The Dallas (Texas) Morning News, on Flight MH370:

One part of the mystery solved, another continues to build.

Malaysia's prime minister ended the rankest speculation with the announcement Monday that Malaysia Airlines Flight MH370 was likely lost in the southern Indian Ocean.

It was, at least, a merciful gesture for loved ones of the 239 passengers and crew members after more than two weeks of agonizing over how and why a Boeing 777 could simply vanish and whether they should hold out hope for a miracle.

A statement the airline sent to relatives said an analysis concluded that "none of those on board survived." The heartbreaking news let the families move on to a new phase of their vigil.

Prime Minister Najib Razak's announcement also should end conjecture over certain implausible scenarios ...

The detective work to piece together why the Beijing-bound plane went drastically off course is no closer to definitive answers, however. Why did the plane's transponder abruptly go quiet as the plane neared Vietnamese airspace? Was there hidden meaning to the first officer's last words: "All right, good night"? Was the crew overcome by a suddenly depressurized cabin? Why didn't passengers make any cellphone calls? Did lithium batteries in the plane's cargo hold ignite?

The answers are significant to both the flying public and an airline industry that desperately wants to address lingering doubts about safety. The Boeing 777 has a remarkable safety record, with only two serious mishaps among hundreds of aircraft over 19 years. If it has an undiscovered vulnerability, analyzing that could save lives in the future ...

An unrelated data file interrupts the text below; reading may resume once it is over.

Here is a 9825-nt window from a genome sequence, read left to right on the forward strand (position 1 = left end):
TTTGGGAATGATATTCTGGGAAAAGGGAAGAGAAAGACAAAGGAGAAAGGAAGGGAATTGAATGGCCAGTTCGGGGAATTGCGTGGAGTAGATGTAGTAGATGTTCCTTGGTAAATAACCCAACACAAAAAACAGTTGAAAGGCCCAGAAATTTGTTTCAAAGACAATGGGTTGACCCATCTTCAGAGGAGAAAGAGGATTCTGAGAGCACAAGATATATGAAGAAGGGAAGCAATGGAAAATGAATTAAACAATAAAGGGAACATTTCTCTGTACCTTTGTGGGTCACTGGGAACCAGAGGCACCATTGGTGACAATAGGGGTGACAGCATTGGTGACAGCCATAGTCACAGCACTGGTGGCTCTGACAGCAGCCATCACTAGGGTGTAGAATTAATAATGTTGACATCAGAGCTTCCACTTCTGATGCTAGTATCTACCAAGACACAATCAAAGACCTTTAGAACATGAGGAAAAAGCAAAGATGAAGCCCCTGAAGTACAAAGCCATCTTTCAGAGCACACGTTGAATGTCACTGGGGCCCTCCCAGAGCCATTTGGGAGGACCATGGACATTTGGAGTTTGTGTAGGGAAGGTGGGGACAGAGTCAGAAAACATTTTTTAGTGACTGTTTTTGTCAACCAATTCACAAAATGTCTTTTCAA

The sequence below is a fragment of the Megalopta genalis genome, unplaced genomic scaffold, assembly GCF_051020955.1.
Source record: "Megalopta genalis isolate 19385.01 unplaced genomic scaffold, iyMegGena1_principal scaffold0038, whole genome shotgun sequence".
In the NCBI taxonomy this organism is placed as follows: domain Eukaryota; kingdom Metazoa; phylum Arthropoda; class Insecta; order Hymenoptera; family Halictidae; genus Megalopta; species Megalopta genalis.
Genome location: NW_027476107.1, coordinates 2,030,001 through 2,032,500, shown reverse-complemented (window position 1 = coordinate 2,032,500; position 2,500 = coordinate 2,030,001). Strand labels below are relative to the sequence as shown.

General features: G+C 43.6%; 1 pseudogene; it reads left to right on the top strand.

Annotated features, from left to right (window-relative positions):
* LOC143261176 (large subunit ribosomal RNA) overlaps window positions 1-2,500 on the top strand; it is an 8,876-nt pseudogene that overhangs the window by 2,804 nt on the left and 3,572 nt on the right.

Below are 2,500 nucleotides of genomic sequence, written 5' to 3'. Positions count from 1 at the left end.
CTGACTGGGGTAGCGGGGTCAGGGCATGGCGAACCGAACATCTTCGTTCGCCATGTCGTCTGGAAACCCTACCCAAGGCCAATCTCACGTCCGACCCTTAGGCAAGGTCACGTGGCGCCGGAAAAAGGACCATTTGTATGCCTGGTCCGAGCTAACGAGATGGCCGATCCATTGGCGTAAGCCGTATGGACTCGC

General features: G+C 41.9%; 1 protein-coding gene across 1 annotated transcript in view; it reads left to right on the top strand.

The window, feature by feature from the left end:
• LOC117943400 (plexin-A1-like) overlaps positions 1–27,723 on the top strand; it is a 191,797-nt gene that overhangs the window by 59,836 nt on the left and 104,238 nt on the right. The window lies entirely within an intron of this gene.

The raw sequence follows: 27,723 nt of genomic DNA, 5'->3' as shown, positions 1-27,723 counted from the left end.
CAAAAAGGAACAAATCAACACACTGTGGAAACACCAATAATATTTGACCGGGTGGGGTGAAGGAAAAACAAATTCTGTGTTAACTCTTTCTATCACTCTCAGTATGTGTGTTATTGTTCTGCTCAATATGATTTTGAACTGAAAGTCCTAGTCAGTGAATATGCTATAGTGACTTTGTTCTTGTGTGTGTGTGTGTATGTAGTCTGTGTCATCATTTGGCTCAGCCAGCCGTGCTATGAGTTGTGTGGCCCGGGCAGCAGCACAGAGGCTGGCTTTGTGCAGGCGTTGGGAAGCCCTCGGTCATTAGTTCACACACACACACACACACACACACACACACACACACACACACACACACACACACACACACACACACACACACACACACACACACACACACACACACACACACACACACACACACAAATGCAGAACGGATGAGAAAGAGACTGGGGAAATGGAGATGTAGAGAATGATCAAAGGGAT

Chicago (Ill.) Sun-Times, on the Obama presidential library:

Just say no to splitting up the Obama presidential library.

Say no to an annex in Hawaii.

Say no to a building at the University of Illinois.

Say no to a facility at Chicago State University.

Sometimes the whole really is better than the sum of its parts.

To realize its full potential, the Barack Obama presidential library and museum should be confined to a single site on Chicago's mid-South Side, within striking distance of the University of Chicago ...

The foundation overseeing the library last week laid out in broad terms its vision, making it a critical moment to draw a line in the sand.

The Sun-Times' Lynn Sweet said that document includes a reference to a "multi-unit facility," possibly a signal that the first couple is looking for more than one building and location. That potentially opens the door for a site in Hawaii or local sites beyond the mid-South Side.

The foundation expects to select a site in early 2015. There's only so much money, so many artifacts, so much time. They should all be concentrated on Chicago's mid-South Side, giving each and every library visitor the richest and most rewarding experience possible.